Authors: John Clark Bilane, B.B.A
Primary Advisor: Hongbin Wang, Ph.D
Committee Member: Amy Franklin, Ph.D
Masters thesis, The University of Texas School of Biomedical Informatics at Houston.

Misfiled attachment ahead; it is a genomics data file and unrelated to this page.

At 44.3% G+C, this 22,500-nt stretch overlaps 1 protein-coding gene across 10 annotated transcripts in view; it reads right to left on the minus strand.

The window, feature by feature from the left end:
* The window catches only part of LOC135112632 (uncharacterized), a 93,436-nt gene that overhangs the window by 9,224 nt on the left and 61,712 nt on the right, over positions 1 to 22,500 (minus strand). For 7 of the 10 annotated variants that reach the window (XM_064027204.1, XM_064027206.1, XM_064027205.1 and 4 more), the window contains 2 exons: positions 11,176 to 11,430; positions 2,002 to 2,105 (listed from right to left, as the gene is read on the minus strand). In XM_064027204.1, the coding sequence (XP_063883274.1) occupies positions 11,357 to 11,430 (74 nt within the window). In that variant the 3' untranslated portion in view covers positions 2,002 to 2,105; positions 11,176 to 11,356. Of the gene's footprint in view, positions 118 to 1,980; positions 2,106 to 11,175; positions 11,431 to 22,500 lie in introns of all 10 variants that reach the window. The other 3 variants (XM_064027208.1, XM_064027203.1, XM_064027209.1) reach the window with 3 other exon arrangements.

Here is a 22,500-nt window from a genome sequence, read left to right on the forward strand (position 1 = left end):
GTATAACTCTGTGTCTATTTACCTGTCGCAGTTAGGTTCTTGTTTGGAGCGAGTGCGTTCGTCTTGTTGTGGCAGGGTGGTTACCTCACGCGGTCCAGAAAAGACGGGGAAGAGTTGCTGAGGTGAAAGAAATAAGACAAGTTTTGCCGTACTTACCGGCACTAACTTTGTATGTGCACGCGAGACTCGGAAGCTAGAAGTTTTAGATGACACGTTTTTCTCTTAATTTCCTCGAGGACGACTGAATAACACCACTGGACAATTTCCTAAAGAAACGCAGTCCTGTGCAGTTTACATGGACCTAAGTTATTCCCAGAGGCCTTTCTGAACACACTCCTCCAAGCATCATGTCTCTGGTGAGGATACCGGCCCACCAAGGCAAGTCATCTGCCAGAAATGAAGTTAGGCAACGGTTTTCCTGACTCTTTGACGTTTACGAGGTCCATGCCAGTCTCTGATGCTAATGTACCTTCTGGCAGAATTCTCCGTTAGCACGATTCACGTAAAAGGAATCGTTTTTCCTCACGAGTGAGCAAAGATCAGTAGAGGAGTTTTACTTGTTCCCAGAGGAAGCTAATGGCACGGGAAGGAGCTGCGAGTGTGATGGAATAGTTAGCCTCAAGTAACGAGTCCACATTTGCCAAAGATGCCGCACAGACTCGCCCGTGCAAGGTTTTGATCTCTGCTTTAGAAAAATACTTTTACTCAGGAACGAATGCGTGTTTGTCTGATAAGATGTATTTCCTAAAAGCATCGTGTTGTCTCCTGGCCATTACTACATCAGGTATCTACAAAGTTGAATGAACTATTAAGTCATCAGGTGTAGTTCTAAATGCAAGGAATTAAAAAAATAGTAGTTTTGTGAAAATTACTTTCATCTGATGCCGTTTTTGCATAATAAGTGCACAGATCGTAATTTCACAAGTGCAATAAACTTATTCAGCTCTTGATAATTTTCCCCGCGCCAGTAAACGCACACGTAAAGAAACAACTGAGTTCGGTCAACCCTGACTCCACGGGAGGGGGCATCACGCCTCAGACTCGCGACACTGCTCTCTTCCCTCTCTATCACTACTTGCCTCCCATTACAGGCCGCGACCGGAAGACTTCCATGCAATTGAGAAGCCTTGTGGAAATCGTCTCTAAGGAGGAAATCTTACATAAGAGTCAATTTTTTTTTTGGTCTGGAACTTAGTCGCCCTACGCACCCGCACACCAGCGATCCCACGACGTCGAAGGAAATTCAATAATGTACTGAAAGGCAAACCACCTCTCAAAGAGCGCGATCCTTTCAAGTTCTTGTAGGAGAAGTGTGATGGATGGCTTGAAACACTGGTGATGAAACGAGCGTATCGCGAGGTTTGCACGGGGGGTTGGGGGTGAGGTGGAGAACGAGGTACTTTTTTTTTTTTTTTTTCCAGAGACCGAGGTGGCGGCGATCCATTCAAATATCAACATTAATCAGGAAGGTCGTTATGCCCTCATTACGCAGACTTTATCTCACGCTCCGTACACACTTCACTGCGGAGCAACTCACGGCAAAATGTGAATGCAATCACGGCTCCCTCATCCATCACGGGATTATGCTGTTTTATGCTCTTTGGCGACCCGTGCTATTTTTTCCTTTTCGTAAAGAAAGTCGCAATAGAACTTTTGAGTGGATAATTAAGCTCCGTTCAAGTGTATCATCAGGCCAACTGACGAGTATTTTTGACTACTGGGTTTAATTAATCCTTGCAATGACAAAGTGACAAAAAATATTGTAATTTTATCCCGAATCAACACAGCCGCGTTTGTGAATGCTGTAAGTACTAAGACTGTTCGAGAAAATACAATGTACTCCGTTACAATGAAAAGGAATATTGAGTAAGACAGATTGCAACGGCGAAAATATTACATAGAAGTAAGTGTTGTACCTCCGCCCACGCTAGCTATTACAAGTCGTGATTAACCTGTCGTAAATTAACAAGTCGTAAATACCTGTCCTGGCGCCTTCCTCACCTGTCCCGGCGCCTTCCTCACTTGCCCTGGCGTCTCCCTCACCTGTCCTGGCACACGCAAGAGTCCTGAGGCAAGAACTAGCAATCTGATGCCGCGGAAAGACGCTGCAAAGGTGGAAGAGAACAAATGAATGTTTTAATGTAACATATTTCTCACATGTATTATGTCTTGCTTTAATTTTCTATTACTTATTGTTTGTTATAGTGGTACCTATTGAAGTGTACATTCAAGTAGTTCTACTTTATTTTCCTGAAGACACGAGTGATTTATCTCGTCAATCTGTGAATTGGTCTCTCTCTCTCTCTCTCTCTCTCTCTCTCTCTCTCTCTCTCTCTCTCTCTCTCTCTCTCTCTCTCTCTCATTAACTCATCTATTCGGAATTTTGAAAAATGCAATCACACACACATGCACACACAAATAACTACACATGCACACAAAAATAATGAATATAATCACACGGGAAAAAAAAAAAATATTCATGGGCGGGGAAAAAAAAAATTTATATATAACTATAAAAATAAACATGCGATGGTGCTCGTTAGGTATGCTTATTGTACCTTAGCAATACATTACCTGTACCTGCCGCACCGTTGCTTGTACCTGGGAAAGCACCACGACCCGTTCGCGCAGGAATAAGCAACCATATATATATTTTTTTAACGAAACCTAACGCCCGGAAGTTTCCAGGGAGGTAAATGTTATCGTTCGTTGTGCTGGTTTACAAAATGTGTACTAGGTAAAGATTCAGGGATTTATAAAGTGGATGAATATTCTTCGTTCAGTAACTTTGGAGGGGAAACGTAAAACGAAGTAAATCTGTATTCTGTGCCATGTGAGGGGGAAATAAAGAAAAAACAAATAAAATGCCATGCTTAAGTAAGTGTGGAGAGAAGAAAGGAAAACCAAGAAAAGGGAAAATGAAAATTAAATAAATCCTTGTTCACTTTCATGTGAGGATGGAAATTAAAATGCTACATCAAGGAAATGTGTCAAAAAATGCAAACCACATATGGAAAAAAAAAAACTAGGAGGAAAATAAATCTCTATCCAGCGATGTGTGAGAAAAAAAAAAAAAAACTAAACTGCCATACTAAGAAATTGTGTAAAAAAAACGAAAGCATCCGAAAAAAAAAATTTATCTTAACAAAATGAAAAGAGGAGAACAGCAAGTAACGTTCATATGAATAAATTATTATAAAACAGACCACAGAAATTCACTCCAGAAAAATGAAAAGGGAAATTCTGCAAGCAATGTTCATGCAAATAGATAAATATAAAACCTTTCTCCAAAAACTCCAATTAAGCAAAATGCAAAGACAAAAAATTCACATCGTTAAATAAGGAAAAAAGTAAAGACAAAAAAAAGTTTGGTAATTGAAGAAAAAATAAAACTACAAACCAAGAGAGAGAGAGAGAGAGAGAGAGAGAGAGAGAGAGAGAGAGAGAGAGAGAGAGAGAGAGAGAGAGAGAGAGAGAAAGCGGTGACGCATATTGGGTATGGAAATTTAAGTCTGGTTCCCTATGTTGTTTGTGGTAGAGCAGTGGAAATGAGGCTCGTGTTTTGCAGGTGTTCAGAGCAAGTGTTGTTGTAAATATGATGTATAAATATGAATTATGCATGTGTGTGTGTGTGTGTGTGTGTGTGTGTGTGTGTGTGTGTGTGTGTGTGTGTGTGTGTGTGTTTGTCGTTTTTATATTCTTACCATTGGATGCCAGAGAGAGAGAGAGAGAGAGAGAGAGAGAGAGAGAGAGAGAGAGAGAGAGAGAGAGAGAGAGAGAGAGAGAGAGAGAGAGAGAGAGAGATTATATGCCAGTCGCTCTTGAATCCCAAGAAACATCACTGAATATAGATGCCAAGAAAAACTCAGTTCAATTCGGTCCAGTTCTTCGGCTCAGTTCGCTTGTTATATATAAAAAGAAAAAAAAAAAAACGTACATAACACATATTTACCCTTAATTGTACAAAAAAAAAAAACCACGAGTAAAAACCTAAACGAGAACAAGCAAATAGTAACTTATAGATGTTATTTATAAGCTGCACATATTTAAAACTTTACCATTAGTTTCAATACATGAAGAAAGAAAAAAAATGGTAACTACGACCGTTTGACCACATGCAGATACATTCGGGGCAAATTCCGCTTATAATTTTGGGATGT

Human-computer interaction (HCI) and human-human interaction (HHI) are fundamental to safe, effective and efficient health care delivery, among six critical aims for improvement in healthcare quality proposed by the Institute of Medicine in the landmark report Bridging the Quality Chasm (Institute of Medicine, 2000). While this hugely influential report has driven massive research efforts toward improving healthcare quality, the benefits have yet to be fully realized. Well designed, fast, reliable clinical information systems may still engender negative emotions in workers(Sittig, Krall, Kaalaas-Sittig, & Ash, 2005). Negative emotions and attitudes among members of health care delivery teams are common. We propose that negativity among healthcare workers is exacerbated by frustrating interactions with computerized systems that degrade cognitive abilities. In the human and social context of BMI, people are the ultimate users of biomedical data. Data, information, and knowledge alone (Kulikowski et al., 2012) are limited in their ability to improve healthcare quality. To further improve, we must consider users’ mental states. Interventions employing mindfulness(i.e. intentional, non-judgmental, present moment awareness) have demonstrated efficacy in treatment of physical illnesses and psychological disorders, as well as in stress reduction and improving social cognition (Davidson et al., 2003; Grossman, Niemann, Schmidt, & Walach, 2004; Kabat-Zinn, 2003). Research into interpersonal cognition suggests that people rely heavily on the ability to intuit or infer thoughts, feelings, desires, and intentions of other people, but that this mindreading ability is unreliable and varies widely between individuals(Apperly, 2010; Ickes & Aronson, 2003). We propose that mindreading is connected to mindfulness through a set of neural executive functions (Siegel, 2007), and that mindfulness can improve mindreading by cultivating attuned communication, i.e., a sense of being heard and understood by an interaction partner—human or computerized. Mindfulness interventions could be integrated into clinical information systems, from computer based mindfulness training, to an occasional reminder to take a deep breath and relax, to complex feedback systems that intuit mental states of users and invoke compensatory mindfulness-enhancing content. In this paper we report on the results of a literature review of mindfulness and mindreading, discuss the connection between attuned communication and mindreading, and present an informatics perspective, along with applications, and topics for future research.